FISHING LEAGUE WORLDWIDE

Pro Tips Weekly

Pro Tips Weekly: Castrol Pro David Dudley

David Dudley is a seasoned offshore angler. (Photo by Shaye Baker)
09.Jul.2014

Relocating Offshore Bass

All those boats you see cutting figure 8s over ledges are looking for bass, and some of them are trying to relocate fish that they’ve found before. Basically, there are three things to consider.

First, if the school you’ve marked in a certain place – say, a long underwater bar or stretch of vertical ledge – isn’t there next time, the fish are likely to be somewhere in the range of maybe 50 yards in any direction from where you waypointed them in the first place. You idle around using your StructureScan until you relocate them, then make a few casts and try to get them fired up.

The second type of area isn’t a roaming spot. It’s fairly small, and the fish on this non-roaming spot are always in the same place. You don’t need to idle around on these fish; you just pull up to the spot you’ve marked before and start casting from a certain angle. In 10 casts you know if there are fish there or not.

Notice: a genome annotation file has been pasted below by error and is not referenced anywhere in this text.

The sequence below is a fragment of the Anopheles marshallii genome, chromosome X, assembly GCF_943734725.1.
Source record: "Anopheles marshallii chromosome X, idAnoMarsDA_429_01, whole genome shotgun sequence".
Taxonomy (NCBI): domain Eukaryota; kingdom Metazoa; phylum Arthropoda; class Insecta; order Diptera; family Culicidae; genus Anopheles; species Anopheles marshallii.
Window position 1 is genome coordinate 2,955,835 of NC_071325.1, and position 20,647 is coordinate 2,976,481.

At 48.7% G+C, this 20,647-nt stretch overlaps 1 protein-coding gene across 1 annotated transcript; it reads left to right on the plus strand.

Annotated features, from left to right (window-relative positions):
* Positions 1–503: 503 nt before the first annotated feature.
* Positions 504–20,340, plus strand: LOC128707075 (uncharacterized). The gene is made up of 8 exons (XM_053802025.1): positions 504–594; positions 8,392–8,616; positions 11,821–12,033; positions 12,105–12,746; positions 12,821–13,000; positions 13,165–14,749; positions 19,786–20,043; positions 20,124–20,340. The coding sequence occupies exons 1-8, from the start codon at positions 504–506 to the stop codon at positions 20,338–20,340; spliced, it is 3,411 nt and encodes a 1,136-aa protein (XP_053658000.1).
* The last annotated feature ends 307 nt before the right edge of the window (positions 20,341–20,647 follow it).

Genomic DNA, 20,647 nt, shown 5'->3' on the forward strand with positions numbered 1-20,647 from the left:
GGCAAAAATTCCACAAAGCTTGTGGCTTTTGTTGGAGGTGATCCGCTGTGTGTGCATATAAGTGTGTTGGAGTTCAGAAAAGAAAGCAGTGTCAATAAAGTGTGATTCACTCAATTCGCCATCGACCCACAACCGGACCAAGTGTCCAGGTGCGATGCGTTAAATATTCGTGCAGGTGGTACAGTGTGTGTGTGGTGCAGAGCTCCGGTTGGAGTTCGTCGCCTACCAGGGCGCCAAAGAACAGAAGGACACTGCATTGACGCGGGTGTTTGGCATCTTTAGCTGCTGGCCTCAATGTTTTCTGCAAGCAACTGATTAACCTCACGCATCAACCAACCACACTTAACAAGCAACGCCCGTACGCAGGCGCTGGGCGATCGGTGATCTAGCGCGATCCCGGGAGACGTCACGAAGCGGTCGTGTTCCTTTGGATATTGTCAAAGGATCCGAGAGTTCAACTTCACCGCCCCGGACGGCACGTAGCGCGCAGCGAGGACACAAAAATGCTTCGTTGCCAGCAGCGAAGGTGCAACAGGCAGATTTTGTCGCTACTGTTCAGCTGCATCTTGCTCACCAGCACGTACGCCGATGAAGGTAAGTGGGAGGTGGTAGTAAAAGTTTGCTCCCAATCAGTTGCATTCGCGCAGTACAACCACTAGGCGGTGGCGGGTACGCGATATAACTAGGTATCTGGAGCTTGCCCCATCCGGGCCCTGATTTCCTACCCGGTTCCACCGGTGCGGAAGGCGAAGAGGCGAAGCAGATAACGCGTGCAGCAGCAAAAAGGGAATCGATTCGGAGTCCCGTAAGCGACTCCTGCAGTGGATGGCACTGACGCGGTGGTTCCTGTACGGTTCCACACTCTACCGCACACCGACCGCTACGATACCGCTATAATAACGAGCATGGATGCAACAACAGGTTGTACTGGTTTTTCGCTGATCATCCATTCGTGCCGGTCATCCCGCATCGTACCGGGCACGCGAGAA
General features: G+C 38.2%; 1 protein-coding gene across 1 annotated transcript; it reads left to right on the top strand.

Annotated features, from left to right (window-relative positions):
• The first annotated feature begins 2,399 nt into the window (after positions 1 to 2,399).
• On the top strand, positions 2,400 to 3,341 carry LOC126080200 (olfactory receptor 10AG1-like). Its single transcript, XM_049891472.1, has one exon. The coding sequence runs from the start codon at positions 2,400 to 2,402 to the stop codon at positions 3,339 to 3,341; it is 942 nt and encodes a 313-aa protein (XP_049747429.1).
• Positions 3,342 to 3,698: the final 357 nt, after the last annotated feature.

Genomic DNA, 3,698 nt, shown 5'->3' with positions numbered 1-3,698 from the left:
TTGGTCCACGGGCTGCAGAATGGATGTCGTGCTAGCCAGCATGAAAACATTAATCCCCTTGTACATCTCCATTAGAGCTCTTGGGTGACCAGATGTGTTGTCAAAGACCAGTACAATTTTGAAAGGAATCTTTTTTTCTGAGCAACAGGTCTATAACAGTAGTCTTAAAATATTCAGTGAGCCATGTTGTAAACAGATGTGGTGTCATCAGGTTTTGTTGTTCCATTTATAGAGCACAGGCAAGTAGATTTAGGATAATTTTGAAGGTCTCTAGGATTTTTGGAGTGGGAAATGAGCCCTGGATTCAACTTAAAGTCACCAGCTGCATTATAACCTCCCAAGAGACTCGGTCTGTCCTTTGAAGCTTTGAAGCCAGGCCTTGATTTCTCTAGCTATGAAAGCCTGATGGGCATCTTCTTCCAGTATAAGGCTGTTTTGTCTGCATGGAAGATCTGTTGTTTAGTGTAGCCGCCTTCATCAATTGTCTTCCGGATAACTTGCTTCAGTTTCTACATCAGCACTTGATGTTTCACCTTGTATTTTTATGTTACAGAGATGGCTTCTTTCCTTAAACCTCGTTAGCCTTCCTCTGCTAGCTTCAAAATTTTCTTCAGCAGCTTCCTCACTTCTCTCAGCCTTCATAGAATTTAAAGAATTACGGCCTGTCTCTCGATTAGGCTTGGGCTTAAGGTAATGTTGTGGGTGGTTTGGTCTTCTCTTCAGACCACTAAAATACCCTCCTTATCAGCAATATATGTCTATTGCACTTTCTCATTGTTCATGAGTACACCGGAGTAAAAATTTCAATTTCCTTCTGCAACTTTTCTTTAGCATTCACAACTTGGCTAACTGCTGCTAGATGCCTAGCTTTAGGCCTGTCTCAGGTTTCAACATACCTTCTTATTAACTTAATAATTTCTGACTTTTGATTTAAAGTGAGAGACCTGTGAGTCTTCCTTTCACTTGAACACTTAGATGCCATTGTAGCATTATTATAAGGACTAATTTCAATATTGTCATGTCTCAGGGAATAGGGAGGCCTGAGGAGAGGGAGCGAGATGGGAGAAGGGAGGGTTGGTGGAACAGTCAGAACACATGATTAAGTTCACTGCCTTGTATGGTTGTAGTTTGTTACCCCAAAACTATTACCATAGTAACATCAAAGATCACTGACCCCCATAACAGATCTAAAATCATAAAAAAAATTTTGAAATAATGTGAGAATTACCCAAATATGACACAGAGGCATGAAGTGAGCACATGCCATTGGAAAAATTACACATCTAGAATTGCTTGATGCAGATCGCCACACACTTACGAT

The third type of spot that might produce a lot of fish for you could be a non-roaming spot or a big long bar or a stretch of ledge, but what they have in common is that the water is fairly shallow over them. If, say, the water is only about 10 or 12 feet deep, and you’ve got 3 or 4 feet of boat and motor sitting down in the water – well, that’s scary to the fish. So most of them are going to be gone by the time you get over where they were. If the water is less than 15 feet, I look for bass the old-school way: I ease up to the spot and start casting and moving until I get on them. It might take awhile, but when you find them you can really hit the jackpot.



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